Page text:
Black Hole vs White Hole vs Wormhole: The Difference

Black Hole vs White Hole vs Wormhole: The Difference

There seems to be an abundance of holes in the universe and in the realms of theoretical physics. Drawing from the works of Albert Einstein, in addition to the works of other physicists, scientists have either identified or theorized the existence of these “holes” or specific regions of spacetime and singularity with unique characteristics. These are black holes, white holes, and wormholes. But what exactly is the difference between these three?

Understanding The Difference Between Black Hole, White Hole, and Wormhole

Einstein introduced the General Theory of Relativity in 1915. It served as the basis for the geometric model of gravity and refined the Newtonian model of gravity. It specifically describes gravity as a geometric property of space and time or the four-dimensional spacetime.

The theory also gave birth to the Einstein field equations which draw the relationship between the geometry of spacetime and the distribution of matter within it.

Both the General Theory of Relativity and the Einstein field equations inspired Einstein and other theoretical physicists to conceptualize and explore further the possible presence of black hole, white hole, and wormhole in the universe.

Black Holes

Einstein was not the first to hypothesize about black holes. English natural philosopher and clergyman John Michell published a letter in 1784 addressed to his fellow natural philosopher Henry Cavendish. It briefly described the possible presence of a massive body in the universe that is so big that even light could not escape from it.

The same letter also mentioned that this body would be formed when the diameter of a star surpasses the diameter of the Sun by a factor of 500 and its surface velocity exceeds the usual speed of light. He called this massive body a dark star.

Scientists were enthusiastic about the idea. However, following the growing acceptance of the wavelike property of light in the early 19th century, interest died out. It was unclear how gravity could influence escaping light waves.

The Theory of General Relativity demonstrated how gravity influences the motion of light. It also predicts that an adequately compact mass can deform spacetime and result in a gravitational collapse. Scientists called this collapse a black hole beginning in the 1960s after physicist Robert H. Dicke used the term in reference to the Black Hole of Calcutta prison.

White Holes

Russian theoretical physicist and cosmologist Igor Novikov put forward the possible existence of white holes in 1964. He argued that these bodies can be predicted as part and extension of a solution to the Einstein field equations called the Schwarzschild metric. A white hole was described as an eternal black hole with no charge and rotation.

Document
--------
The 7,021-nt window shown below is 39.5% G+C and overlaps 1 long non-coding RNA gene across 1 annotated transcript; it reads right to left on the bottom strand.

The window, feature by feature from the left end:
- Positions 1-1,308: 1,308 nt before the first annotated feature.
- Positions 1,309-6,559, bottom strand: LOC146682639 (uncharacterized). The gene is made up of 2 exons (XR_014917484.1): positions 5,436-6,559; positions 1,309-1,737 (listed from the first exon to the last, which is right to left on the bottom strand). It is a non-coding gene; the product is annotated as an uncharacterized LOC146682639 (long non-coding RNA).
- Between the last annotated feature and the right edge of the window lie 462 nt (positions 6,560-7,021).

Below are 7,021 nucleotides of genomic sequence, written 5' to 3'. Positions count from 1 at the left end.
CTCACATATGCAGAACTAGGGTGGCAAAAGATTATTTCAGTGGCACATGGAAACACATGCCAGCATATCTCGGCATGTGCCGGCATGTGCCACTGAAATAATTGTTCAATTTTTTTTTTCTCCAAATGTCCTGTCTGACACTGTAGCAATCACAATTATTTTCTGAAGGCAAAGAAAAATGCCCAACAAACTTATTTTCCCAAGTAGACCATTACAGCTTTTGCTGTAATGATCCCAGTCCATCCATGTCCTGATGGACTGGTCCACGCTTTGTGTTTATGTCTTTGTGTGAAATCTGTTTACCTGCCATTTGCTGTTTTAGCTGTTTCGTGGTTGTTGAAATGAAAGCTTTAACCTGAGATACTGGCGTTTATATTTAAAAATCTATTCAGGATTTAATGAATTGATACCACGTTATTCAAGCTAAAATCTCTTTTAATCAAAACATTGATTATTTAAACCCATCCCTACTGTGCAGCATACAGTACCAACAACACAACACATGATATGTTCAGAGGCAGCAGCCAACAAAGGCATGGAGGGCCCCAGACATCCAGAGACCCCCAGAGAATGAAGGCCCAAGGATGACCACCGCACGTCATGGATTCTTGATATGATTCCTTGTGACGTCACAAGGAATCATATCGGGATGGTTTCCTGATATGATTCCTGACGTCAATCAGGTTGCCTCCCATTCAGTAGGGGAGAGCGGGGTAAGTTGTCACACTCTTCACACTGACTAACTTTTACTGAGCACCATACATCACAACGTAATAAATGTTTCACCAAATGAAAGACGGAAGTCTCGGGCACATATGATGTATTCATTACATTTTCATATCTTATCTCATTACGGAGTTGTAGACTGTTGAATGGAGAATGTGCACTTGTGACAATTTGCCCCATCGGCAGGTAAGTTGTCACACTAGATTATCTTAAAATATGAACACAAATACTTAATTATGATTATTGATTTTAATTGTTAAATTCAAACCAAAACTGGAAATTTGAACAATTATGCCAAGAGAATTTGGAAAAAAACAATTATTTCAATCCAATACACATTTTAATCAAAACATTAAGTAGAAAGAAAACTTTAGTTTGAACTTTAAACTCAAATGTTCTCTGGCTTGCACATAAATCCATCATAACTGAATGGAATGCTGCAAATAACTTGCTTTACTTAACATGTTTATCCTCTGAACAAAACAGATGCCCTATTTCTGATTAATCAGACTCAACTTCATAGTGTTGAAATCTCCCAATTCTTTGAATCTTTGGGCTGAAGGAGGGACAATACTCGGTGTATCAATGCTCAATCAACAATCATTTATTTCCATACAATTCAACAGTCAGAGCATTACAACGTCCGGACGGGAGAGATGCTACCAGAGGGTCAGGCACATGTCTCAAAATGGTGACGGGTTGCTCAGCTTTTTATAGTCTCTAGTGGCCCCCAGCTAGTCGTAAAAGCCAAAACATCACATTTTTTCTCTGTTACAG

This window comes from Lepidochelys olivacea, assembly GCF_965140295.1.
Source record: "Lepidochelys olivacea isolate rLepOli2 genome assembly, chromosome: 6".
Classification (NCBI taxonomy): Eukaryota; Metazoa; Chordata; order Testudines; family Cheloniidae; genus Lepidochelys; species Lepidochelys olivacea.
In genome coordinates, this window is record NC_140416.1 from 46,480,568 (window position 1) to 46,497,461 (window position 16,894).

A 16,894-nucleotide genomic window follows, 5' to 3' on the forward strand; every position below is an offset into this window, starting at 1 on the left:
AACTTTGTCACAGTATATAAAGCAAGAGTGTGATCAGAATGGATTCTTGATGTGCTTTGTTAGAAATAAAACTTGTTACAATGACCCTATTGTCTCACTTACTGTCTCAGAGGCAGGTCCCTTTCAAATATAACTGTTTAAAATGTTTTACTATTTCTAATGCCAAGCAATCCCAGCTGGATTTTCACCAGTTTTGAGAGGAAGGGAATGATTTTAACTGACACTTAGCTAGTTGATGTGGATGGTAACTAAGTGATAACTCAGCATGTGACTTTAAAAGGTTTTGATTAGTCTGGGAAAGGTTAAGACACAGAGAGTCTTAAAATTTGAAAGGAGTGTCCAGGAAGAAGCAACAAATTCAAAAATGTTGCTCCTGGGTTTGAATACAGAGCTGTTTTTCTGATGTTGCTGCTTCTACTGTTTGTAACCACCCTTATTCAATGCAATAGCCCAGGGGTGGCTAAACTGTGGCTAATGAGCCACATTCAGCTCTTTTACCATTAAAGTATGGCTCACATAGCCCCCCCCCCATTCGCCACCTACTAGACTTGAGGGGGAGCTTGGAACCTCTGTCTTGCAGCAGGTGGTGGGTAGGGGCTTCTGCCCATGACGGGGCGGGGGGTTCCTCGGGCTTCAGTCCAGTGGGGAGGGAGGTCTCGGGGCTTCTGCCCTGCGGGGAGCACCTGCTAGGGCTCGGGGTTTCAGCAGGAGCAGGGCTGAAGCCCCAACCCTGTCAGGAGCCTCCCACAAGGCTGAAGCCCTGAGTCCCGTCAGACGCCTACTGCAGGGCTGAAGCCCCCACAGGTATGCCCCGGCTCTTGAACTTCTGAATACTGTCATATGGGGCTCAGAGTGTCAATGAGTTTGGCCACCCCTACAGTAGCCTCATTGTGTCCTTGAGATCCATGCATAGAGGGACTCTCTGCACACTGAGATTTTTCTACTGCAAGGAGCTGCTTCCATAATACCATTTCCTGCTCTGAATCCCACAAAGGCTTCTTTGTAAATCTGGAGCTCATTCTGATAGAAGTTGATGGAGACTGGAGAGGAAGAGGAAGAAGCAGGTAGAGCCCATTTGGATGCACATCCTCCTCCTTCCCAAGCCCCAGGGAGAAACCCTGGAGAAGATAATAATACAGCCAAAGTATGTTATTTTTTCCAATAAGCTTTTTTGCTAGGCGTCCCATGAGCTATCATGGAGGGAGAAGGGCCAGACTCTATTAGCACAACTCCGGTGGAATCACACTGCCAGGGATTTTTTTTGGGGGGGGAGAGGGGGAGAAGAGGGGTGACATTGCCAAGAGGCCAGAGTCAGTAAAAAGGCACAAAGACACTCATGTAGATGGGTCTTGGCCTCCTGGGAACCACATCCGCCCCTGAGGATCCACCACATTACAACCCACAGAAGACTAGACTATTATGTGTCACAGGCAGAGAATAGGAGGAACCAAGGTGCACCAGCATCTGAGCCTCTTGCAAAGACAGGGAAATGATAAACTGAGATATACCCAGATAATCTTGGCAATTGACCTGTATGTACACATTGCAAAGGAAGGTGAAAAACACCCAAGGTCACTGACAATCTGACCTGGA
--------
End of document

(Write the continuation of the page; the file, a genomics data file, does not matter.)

Note that black holes can be entered only from the outside and from which light, information, energy, and matter cannot escape. The opposite happens in white holes. It cannot be entered from the outside but light, information, energy, and matter can escape from it.

A white hole is essentially a time-reversed black hole or a black hole running backward in time. The event horizon of a black hole is considered a sphere of no return while the event horizon of a white hole is described as an impenetrable boundary.

Other theorists argue that a black hole and a white hole represent the two sides of the same coin. However, some have argued that holes could not exist because they violate the second law of thermodynamics which states that disorder or entropy in the universe can either remain the same or increase but it can never decrease. White holes decrease entropy.


The Einstein-Rosen bridge or wormhole is another concept derived from a special solution of the Einstein field equations. It is a speculative structure in space that connects disparate points in spacetime. Some visualize it as a tunnel with two ends at separate points in spacetime or different locations and points of time in the universe.

American theoretical physicist John Archibald Wheeler coined the term “wormhole” in 1957 although the idea was put forward in 1928 by German mathematician and theoretical physicist Hermann Weyl. It is consistent with the General Theory of Relativity.

Wormhole theoretically connects long distances that are billions of light years apart, as well as short distances of a few meters or different points in time and even different universes. Others consider it as a tunnel connecting two black holes.

The existence or artificial creation of wormholes opens possibilities for long-distance space travel and even time travel. However, some regard them as intrinsically unstable. Furthermore, although they are derived from the Einstein field equations and are consistent with the General Theory of Relativity, their existence remains to be seen.

Summarizing the Difference Between Black Hole, White Hole, and Wormhole

All three concepts discussed above were derived from the General Theory of Relativity of Albert Einstein and the Einstein field equations. There are key differences between the three. A black hole has a strong gravitational pull that even light cannot escape it. A white hole does the exact opposite. A wormhole is a theoretical passage through spacetime.

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